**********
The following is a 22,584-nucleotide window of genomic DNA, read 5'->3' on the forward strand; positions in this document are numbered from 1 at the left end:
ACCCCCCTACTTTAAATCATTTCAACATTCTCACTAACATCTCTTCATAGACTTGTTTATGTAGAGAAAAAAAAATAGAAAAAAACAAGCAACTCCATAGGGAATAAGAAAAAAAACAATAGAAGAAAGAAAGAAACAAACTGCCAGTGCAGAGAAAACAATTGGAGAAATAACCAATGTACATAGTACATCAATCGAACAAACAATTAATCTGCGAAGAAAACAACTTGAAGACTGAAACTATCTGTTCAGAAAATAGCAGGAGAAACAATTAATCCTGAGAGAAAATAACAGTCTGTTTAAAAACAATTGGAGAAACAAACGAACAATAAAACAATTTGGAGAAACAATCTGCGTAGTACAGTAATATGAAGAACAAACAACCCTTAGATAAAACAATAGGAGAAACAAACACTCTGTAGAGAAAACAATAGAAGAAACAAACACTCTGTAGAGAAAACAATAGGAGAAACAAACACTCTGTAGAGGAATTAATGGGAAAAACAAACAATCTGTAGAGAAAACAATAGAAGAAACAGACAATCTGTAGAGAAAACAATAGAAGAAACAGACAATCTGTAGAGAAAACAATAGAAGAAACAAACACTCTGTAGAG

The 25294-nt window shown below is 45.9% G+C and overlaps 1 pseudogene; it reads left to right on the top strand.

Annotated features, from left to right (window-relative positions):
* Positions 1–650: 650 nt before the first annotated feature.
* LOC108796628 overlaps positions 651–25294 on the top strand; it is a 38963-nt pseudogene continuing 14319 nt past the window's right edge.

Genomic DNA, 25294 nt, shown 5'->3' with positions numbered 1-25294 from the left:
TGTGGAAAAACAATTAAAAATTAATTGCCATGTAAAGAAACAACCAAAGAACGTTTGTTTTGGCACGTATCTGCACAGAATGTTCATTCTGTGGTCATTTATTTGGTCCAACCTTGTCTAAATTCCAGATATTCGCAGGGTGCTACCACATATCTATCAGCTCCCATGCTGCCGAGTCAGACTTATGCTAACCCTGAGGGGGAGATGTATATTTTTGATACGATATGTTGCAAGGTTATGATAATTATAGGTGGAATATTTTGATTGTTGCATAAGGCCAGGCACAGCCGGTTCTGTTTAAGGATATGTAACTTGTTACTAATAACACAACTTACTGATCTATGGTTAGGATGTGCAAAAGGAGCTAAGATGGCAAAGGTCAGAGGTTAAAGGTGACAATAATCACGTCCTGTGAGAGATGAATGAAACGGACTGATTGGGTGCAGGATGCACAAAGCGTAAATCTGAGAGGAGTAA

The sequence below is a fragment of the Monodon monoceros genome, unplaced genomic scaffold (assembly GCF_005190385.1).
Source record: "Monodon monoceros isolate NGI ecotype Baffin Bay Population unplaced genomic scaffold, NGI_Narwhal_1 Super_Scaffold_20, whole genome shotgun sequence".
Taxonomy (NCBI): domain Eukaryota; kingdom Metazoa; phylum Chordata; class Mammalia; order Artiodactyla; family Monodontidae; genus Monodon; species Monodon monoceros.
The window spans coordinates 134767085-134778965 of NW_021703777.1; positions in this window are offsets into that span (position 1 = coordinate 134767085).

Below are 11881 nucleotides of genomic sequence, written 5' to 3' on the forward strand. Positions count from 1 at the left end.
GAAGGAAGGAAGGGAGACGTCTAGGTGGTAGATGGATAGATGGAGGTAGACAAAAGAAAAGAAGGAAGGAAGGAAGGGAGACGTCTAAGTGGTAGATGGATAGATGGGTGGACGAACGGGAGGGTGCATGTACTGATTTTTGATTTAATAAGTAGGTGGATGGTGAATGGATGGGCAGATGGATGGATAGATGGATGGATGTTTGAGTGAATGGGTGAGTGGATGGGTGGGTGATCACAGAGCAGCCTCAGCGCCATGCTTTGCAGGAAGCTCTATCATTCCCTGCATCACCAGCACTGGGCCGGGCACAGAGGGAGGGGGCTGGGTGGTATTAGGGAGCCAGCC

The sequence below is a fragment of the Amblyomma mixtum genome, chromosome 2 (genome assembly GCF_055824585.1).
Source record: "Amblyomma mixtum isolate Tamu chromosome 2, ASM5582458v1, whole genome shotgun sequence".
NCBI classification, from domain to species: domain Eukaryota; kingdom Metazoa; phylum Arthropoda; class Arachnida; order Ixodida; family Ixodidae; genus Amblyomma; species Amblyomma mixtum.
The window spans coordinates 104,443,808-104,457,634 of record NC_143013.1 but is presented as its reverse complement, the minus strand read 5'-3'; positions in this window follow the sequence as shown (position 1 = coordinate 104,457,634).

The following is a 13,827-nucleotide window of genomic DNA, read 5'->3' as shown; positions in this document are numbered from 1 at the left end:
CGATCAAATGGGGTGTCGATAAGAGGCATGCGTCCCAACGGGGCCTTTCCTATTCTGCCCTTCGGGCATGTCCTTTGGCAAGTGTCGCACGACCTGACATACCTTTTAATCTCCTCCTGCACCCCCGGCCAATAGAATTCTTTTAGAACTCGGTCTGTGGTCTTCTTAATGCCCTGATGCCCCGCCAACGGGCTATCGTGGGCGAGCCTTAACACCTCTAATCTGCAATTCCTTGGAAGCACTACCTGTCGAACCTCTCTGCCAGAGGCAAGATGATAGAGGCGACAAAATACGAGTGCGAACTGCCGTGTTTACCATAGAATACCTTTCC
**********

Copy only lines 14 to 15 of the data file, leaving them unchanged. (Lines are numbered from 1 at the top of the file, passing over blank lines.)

GAAGGAAGGAAGGGAGACGTCTAGGTGGTAGATGGATAGATGGAGGTAGACAAAAGAAAAGAAGGAAGGAAGGAAGGGAGACGTCTAAGTGGTAGATGGATAGATGGGTGGACGAACGGGAGGGTGCATGTACTGATTTTTGATTTAATAAGTAGGTGGATGGTGAATGGATGGGCAGATGGATGGATAGATGGATGGATGTTTGAGTGAATGGGTGAGTGGATGGGTGGGTGATCACAGAGCAGCCTCAGCGCCATGCTTTGCAGGAAGCTCTATCATTCCCTGCATCACCAGCACTGGGCCGGGCACAGAGGGAGGGGGCTGGGTGGTATTAGGGAGCCAGCC

The sequence below is a fragment of the Amblyomma mixtum genome, chromosome 2 (genome assembly GCF_055824585.1).